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Technological Innovation and Cooperation for Foreign Information Access Project   printer-friendly-version
Program: Technological Innovation and Cooperation for Foreign Information Access
Award Number: P337A990015
Grant Period: 10/01/1999 - 09/30/2003
World Area: International
1999:  $100,000
2000:  $135,000
2001:  $170,000
Total:  $405,000
Institution: University of Texas at Austin
Project Director: Harold Billings
PO Box 7726
Austin, Texas 76710
Tel: 5124954350
Description of the project: Repeated surveys and studies have demonstrated that students and scholars in the United States lack effective access to many scholarly journals published in Latin America. Many of these journals are not held in the United States. Even when they are, relatively few titles are indexed so that users can identify the articles they need. The Association of Research Libraries' Latin Americanist Research Resources Project, a consortium begun in 1994 that now encompasses some forty-two major research libraries in the United States with strong Latin American collections, in conjunction with the University of Texas at Austin's General Libraries and Institute of Latin American Studies, proposes to address this gap through a project to enhance and expand a web-based journal table-of-contents database maintained by The University of Texas at Austin-Latin American Network Information Center (LANIC). This searchable database links directly to the participating libraries, enabling users to electronically request copies of the articles that they need. The project will more than triple the coverage of articles from scholarly and academic journals published within all areas of Latin America and the Caribbean. The project will also improve and build new capabilities into the database, including a feature enabling users to download or e-mail bibliographic citations and a current awareness service geared to individual research profiles.

Authorized activities: The project encompasses six of the "authorized activities" delineated in the enabling language for Title VI, Section 606. It will facilitate access to print resources by providing powerful, key word searching of article citations through a database fully accessible on the World Wide Web. Document delivery requests will be electronically submitted and full-text articles then delivered to users through high resolution, electronic transmissions utilizing Ariel document delivery software. Journals held by the forty-two U.S. participant libraries, together with the journal holdings of new Latin American partners, will be joined electronically by means of the project database. This database will continue to be created through the collaborative efforts of project participants, each of which is responsible for subscribing to a predetermined set of Latin American journals, and then inputting the table-of-contents information by means of a web-based template. The participants also provide priority cataloging for their assigned journals.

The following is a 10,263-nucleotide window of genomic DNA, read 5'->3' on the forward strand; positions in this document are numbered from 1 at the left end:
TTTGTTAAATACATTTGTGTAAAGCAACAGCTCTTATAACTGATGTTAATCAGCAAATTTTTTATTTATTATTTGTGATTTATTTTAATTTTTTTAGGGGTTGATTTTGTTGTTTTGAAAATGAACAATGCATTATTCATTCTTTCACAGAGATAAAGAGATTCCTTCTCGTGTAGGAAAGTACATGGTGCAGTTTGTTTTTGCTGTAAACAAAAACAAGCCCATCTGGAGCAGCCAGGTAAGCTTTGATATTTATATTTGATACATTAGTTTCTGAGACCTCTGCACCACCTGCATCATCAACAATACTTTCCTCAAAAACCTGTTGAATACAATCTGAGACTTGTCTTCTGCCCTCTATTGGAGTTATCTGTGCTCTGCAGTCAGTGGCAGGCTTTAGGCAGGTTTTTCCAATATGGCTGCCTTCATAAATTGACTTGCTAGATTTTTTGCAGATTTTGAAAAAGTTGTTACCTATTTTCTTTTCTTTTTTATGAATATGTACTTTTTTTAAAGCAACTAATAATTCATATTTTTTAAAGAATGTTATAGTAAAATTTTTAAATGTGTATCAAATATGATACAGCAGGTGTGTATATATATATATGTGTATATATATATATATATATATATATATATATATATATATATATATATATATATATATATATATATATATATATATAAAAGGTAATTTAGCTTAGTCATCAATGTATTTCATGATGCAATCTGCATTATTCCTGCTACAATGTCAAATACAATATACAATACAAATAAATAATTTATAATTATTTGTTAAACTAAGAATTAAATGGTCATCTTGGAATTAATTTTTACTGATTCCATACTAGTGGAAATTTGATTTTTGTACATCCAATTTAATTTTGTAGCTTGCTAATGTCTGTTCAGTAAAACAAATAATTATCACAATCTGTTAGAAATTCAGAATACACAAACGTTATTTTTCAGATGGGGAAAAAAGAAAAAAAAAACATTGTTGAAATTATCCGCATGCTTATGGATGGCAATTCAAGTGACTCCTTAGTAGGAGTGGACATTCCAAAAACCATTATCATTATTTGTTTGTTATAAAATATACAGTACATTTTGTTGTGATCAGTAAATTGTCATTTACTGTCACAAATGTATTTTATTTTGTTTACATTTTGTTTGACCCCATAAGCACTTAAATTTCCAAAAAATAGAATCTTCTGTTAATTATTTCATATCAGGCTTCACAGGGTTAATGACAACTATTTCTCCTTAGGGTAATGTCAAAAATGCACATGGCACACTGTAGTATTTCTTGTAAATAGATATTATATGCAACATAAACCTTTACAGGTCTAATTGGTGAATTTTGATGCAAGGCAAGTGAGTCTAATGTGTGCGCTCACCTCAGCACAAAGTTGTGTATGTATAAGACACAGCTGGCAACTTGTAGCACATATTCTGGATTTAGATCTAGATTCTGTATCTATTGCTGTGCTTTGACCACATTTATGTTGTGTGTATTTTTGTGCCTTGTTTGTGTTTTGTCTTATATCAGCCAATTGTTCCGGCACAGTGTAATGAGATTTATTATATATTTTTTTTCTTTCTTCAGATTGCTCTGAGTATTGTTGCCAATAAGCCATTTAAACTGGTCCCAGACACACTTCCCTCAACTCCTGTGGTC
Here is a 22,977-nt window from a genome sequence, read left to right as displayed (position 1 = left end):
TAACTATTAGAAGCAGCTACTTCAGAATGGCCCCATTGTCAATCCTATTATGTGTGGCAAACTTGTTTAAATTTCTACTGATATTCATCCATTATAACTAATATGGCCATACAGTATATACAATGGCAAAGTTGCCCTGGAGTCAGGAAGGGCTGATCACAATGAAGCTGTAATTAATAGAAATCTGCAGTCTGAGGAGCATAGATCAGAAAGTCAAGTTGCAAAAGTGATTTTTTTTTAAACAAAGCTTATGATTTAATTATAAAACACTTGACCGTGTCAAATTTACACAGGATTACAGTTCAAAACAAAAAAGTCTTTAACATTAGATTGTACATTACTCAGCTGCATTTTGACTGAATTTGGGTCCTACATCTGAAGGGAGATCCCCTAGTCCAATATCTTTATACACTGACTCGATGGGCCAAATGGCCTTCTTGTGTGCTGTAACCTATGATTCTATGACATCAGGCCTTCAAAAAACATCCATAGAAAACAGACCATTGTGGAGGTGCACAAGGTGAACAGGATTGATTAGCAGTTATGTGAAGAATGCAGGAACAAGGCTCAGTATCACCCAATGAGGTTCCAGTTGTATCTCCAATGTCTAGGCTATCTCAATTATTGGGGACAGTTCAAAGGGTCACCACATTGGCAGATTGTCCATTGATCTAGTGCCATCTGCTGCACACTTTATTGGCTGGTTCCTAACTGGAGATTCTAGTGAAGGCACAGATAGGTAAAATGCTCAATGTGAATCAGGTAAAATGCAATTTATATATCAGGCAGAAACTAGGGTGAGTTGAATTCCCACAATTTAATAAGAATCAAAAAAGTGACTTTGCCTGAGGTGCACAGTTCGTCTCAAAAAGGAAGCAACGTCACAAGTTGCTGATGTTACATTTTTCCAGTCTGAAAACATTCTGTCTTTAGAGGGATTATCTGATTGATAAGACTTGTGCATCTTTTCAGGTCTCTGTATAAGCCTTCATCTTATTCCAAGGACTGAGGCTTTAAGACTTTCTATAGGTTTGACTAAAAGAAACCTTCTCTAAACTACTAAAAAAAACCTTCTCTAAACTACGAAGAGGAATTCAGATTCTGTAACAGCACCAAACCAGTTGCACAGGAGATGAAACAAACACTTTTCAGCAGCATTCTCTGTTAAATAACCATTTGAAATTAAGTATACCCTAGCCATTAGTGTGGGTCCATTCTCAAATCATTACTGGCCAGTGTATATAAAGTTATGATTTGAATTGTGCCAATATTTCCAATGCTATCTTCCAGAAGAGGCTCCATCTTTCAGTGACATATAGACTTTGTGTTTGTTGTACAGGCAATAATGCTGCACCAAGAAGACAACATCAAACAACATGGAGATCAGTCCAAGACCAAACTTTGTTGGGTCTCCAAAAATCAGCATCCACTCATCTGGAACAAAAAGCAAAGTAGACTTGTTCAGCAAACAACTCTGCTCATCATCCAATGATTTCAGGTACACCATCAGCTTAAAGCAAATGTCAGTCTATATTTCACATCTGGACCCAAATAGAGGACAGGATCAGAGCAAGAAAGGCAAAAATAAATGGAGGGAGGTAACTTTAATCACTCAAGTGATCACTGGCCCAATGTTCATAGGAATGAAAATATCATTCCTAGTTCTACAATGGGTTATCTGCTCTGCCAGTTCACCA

The Web database will make readily available articles in a broad range of subjects and materials, in all languages of the Latin American region, for classroom instruction and use. While the database now emphasizes journals in Spanish and Portuguese, the project will expand into regions where materials are published in French, English, and indigenous tongues. A special effort will be made to include materials written in the less commonly taught languages of the region, especially Quechua and Aymara from the Andean region; Guaraní from Paraguay and neighboring zones; dialects of Nahuatl and Maya from Mesoamerica, and various creole dialects of the Caribbean basin.

The project, based on its successful collaborative model, will expand beyond our national borders by applying its principles of distributed collection resources, collaborative indexing, and electronic document delivery to new foreign partners. The first such institution will be the "Fundación Biblioteca Inca," a private, non-profit research library located in the Bolivian Andes which has built a collection of over 2,000 journal titles from the six Andean countries. Three additional Latin American partners will follow in order to build electronic and institutional connections with areas not now represented in the project. Central America, the Caribbean basin, and the Southern Cone countries of Uruguay and Paraguay will thereby join the Andean region, ensuring database coverage for all of Latin America.

Need and Significance: Latin America is a major world region whose strong historic connections to the United States, shared Hemispheric identity, evolving trade relationships, and ancestral links to increasing numbers of U.S. residents have spurred broad-based programs of research and teaching in American colleges and universities. However, library collections to support these programs face the ongoing challenges of poor national bibliographies, journal indexes, and bibliographic tools; incomplete holdings; and insufficient funds for acquisitions. Materials budgets have not even kept up with increased book prices, while publishing output continues to grow. Meanwhile, Latin Americanist scholarly inquiry increasingly relies upon research resources that were once dismissed as out-of-scope and inaccessible. A general action plan to address the declining rate of foreign language acquisitions in U.S. libraries was articulated in 1993, under the joint auspices of the Association of American Universities and the Association of Research Libraries. With funding from both participants and The Andrew W. Mellon Foundation, the AAU/ARL Latin Americanist Research Resources Pilot Project soon took shape as the first of three "demonstration projects" to find new solutions. The country's greatest Latin American libraries, along with many others, quickly joined in, since even they were unable to acquire the full range of Latin American publications required by their users.